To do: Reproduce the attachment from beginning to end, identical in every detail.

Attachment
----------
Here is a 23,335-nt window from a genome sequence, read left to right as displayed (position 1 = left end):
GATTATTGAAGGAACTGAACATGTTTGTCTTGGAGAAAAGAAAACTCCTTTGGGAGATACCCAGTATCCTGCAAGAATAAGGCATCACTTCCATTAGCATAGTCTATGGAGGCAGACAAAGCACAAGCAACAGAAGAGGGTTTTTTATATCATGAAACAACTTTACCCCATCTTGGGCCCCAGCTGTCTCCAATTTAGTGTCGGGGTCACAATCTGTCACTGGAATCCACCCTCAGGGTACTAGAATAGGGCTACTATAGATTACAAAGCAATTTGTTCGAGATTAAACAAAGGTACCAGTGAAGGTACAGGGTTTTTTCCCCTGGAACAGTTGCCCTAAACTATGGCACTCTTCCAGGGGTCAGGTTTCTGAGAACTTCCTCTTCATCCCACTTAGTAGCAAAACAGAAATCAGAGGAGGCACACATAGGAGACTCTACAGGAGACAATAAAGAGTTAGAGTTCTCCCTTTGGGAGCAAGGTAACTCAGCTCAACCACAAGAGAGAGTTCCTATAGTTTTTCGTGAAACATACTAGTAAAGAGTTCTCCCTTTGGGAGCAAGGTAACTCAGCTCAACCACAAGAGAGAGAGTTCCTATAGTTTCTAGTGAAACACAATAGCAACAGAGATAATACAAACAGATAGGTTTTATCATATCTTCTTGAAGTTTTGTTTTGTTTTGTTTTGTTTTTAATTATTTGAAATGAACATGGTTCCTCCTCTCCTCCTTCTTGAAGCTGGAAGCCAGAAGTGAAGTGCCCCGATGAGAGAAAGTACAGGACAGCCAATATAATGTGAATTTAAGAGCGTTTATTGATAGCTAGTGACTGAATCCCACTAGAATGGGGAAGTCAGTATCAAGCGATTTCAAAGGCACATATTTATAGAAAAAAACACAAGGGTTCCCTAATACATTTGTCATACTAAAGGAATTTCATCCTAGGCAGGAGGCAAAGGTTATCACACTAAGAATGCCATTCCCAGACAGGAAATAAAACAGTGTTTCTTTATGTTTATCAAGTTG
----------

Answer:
Here is a 23,335-nt window from a genome sequence, read left to right as displayed (position 1 = left end):
GATTATTGAAGGAACTGAACATGTTTGTCTTGGAGAAAAGAAAACTCCTTTGGGAGATACCCAGTATCCTGCAAGAATAAGGCATCACTTCCATTAGCATAGTCTATGGAGGCAGACAAAGCACAAGCAACAGAAGAGGGTTTTTTATATCATGAAACAACTTTACCCCATCTTGGGCCCCAGCTGTCTCCAATTTAGTGTCGGGGTCACAATCTGTCACTGGAATCCACCCTCAGGGTACTAGAATAGGGCTACTATAGATTACAAAGCAATTTGTTCGAGATTAAACAAAGGTACCAGTGAAGGTACAGGGTTTTTTCCCCTGGAACAGTTGCCCTAAACTATGGCACTCTTCCAGGGGTCAGGTTTCTGAGAACTTCCTCTTCATCCCACTTAGTAGCAAAACAGAAATCAGAGGAGGCACACATAGGAGACTCTACAGGAGACAATAAAGAGTTAGAGTTCTCCCTTTGGGAGCAAGGTAACTCAGCTCAACCACAAGAGAGAGTTCCTATAGTTTTTCGTGAAACATACTAGTAAAGAGTTCTCCCTTTGGGAGCAAGGTAACTCAGCTCAACCACAAGAGAGAGAGTTCCTATAGTTTCTAGTGAAACACAATAGCAACAGAGATAATACAAACAGATAGGTTTTATCATATCTTCTTGAAGTTTTGTTTTGTTTTGTTTTGTTTTTAATTATTTGAAATGAACATGGTTCCTCCTCTCCTCCTTCTTGAAGCTGGAAGCCAGAAGTGAAGTGCCCCGATGAGAGAAAGTACAGGACAGCCAATATAATGTGAATTTAAGAGCGTTTATTGATAGCTAGTGACTGAATCCCACTAGAATGGGGAAGTCAGTATCAAGCGATTTCAAAGGCACATATTTATAGAAAAAAACACAAGGGTTCCCTAATACATTTGTCATACTAAAGGAATTTCATCCTAGGCAGGAGGCAAAGGTTATCACACTAAGAATGCCATTCCCAGACAGGAAATAAAACAGTGTTTCTTTATGTTTATCAAGTTG